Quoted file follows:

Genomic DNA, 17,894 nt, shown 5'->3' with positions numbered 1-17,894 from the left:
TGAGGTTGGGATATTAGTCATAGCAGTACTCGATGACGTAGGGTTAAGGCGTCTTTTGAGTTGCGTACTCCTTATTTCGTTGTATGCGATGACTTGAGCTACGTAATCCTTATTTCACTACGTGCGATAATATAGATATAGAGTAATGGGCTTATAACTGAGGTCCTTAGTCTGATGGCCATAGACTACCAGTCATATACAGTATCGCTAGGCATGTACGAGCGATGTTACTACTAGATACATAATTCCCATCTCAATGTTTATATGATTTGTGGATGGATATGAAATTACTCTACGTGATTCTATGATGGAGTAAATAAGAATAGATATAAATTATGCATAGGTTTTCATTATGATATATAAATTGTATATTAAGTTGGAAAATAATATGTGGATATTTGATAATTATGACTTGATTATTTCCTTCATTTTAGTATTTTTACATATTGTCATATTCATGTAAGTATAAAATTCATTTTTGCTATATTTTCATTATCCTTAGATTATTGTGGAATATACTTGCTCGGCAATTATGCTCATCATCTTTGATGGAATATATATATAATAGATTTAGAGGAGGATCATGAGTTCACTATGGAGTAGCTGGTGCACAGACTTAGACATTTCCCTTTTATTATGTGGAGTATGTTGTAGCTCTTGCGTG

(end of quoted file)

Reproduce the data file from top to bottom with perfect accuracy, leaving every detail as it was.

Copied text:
Genomic DNA, 17,894 nt, shown 5'->3' with positions numbered 1-17,894 from the left:
TGAGGTTGGGATATTAGTCATAGCAGTACTCGATGACGTAGGGTTAAGGCGTCTTTTGAGTTGCGTACTCCTTATTTCGTTGTATGCGATGACTTGAGCTACGTAATCCTTATTTCACTACGTGCGATAATATAGATATAGAGTAATGGGCTTATAACTGAGGTCCTTAGTCTGATGGCCATAGACTACCAGTCATATACAGTATCGCTAGGCATGTACGAGCGATGTTACTACTAGATACATAATTCCCATCTCAATGTTTATATGATTTGTGGATGGATATGAAATTACTCTACGTGATTCTATGATGGAGTAAATAAGAATAGATATAAATTATGCATAGGTTTTCATTATGATATATAAATTGTATATTAAGTTGGAAAATAATATGTGGATATTTGATAATTATGACTTGATTATTTCCTTCATTTTAGTATTTTTACATATTGTCATATTCATGTAAGTATAAAATTCATTTTTGCTATATTTTCATTATCCTTAGATTATTGTGGAATATACTTGCTCGGCAATTATGCTCATCATCTTTGATGGAATATATATATAATAGATTTAGAGGAGGATCATGAGTTCACTATGGAGTAGCTGGTGCACAGACTTAGACATTTCCCTTTTATTATGTGGAGTATGTTGTAGCTCTTGCGTG